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It started with a grilled cheese sandwich.
Fahmy Putra made it for his mother when he was younger. The sandwich was the first dish he had ever made, and it put a smile on his mother’s face. It struck him then that food has the ability to make people happy, and that sparked his interest in cooking.
It was also then that the now 32-year-old’s affinity with cheese first began. Fahmy’s favourite dish growing up was macaroni and cheese, but he couldn’t find a version in Singapore that he really enjoyed. Naturally, he decided to whip up his own. He researched various recipes and using quality ingredients. He decided to set up Mama’s Boy Bakes two years ago, selling batches of his macaroni and cheese prepared in his own kitchen.
The home business soon bloomed into a bigger ambition, fuelled in part by the request of many customers: when will Mama’s Boy Bakes open a physical store? Together with his business partner Samuel Loh, 26, the duo took the plunge. But they weren’t looking to set up shop in the coolest neighbourhood or hip café enclaves. Instead, they wanted to be hawkers.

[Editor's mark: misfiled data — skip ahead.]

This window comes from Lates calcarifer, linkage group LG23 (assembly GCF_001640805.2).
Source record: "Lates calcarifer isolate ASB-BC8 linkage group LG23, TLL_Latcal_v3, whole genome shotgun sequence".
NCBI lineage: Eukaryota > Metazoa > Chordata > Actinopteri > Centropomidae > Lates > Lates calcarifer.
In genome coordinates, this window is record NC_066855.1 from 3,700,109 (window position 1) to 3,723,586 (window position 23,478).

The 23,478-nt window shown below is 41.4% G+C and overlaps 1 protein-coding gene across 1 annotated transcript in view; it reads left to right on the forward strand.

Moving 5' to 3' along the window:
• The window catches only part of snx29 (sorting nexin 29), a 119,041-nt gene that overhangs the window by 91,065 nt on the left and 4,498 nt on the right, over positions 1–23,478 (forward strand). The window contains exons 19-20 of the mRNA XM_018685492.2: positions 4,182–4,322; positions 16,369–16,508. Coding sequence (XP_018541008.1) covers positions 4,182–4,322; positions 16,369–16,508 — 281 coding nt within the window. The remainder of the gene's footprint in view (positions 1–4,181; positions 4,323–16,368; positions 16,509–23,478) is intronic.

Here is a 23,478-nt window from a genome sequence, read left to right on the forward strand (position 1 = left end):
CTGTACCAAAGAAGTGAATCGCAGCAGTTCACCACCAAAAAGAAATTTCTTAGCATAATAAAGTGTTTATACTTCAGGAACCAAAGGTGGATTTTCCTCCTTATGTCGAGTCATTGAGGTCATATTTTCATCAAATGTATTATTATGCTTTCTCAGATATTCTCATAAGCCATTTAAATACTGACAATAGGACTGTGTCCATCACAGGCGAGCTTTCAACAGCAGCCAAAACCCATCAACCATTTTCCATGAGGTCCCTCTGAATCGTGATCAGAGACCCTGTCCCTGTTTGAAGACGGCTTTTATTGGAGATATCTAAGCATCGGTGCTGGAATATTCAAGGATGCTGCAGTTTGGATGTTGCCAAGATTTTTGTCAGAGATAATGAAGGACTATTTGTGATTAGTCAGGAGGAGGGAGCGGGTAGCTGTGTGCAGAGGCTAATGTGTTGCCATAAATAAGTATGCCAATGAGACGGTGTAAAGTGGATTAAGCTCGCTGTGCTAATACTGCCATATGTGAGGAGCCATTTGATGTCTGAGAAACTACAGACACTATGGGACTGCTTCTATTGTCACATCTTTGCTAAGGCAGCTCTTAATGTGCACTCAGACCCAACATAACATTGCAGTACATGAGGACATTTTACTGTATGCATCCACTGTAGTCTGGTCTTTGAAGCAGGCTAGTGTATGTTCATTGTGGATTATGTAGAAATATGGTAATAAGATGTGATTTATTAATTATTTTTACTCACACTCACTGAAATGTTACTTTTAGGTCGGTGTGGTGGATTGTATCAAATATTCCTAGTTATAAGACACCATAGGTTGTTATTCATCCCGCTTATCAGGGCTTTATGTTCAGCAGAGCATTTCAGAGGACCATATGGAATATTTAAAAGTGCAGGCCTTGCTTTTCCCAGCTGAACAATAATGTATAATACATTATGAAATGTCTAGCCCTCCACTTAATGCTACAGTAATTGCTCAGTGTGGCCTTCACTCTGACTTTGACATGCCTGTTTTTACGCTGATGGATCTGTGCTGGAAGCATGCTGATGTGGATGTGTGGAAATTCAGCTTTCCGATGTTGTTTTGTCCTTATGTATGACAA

“We realised that there aren’t any macaroni and cheese-focused hawker stalls,” says Samuel. “So why not be the first?”
Aside from their classic macaroni and cheese ($8.50) made from a special four-cheese blend, the pair also jazzed up the menu with unique flavours like Korean gojuchang ($9.50) and butter chicken ($9.50). In particular, the lemak chilli padi ($10.50) is Fahmy’s ode to his mother – a dish that she made for him growing up. Cheese sauce is swirled with coconut, cumin, chilli, and other spices to lend a deep, fiery kick. More cheese is sprinkled on top, then torched, before the dish is crowned with slices of tender smoked duck.
More than just creating the menu, making the switch from home business to first-time hawkers came with its own set of challenges too. For one, the lunchtime frenzy at Amoy Street Food Centre was something they did not anticipate when they first started two months ago. “Everything is so fast-paced,” says Samuel. “When cooking back at home, we could take our time,” he jokes.
They also have to work beyond the stated operating hours – prepping beforehand, and staying back after to wash and clean. “Then you have to repeat all over again,” says Fahmy.
“It might sound hard and tough, but we do enjoy it because it's something we do from our heart,” says Samuel. “I won’t call it a business. It’s our baby. It’s something that we want to cherish and see grow.”